Interrelationships: Drawing and Early Writing


  • Anne Dyson


The purpose of this study was to examine the interrelationships between drawing, early writing, and the context of talk in which they both occur. Participant observation methodology was used to gather data daily during a three-month period in a self-contained, public school kindergarten. The researcher set up a center at which the children freely drew and wrote. She observed and interacted with the children to gain insight into their perceptions of drawing and writing. Data consisted of audio recordings of the children’s talk at the center, their graphic products, observational notes, and child interviews. Patterns were identified in how the children combined the drawing and writing processes in the production of one graphic product and in how they used drawing and writing terminology referentially across production modes. On the basis of these patterns, inferences were made about written language development. Learning to write was portrayed as a process of gradually differentiating and consolidating the separate meanings of these two forms of graphic symbolism — drawing and writing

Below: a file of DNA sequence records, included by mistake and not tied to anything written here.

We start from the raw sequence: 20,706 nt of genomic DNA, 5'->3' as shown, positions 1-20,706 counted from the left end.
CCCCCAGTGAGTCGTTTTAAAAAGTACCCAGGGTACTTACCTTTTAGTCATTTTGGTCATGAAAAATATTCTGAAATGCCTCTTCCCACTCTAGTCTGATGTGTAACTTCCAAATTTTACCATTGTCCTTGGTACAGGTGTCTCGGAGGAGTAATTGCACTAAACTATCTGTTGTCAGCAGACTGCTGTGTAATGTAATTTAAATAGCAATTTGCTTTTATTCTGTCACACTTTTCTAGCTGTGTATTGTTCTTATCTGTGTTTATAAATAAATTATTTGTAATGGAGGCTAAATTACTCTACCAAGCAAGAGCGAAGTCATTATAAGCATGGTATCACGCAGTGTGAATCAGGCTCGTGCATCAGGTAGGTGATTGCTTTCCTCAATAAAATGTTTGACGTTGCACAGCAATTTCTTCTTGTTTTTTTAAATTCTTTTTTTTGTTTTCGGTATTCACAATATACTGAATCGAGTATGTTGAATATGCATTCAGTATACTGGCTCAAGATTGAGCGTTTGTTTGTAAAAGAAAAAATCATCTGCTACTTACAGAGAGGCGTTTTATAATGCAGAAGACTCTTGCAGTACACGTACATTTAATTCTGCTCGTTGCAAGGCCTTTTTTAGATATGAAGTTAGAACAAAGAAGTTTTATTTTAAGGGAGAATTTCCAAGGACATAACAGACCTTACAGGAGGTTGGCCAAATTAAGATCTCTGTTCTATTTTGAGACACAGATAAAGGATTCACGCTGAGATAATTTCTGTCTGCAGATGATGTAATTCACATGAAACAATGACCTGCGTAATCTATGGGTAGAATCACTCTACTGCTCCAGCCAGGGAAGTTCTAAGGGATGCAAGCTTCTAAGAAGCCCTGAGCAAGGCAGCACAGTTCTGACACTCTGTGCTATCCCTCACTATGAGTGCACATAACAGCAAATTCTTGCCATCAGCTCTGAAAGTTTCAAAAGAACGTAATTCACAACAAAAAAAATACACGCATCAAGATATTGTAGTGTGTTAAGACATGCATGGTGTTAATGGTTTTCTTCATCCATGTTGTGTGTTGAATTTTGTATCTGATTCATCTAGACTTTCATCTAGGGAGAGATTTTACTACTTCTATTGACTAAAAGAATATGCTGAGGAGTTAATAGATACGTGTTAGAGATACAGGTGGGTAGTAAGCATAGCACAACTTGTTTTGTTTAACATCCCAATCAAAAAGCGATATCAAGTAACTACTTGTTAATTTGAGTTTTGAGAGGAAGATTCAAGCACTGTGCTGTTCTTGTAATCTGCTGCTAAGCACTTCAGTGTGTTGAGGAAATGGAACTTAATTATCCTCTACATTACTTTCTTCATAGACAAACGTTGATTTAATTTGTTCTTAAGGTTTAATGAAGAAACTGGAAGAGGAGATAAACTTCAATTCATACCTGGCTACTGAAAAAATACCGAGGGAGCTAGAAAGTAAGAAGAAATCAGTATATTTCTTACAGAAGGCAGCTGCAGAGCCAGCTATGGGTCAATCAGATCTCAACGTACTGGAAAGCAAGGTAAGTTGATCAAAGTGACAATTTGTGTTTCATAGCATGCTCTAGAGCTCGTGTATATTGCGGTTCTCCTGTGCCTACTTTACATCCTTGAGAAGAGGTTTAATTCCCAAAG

Journal Article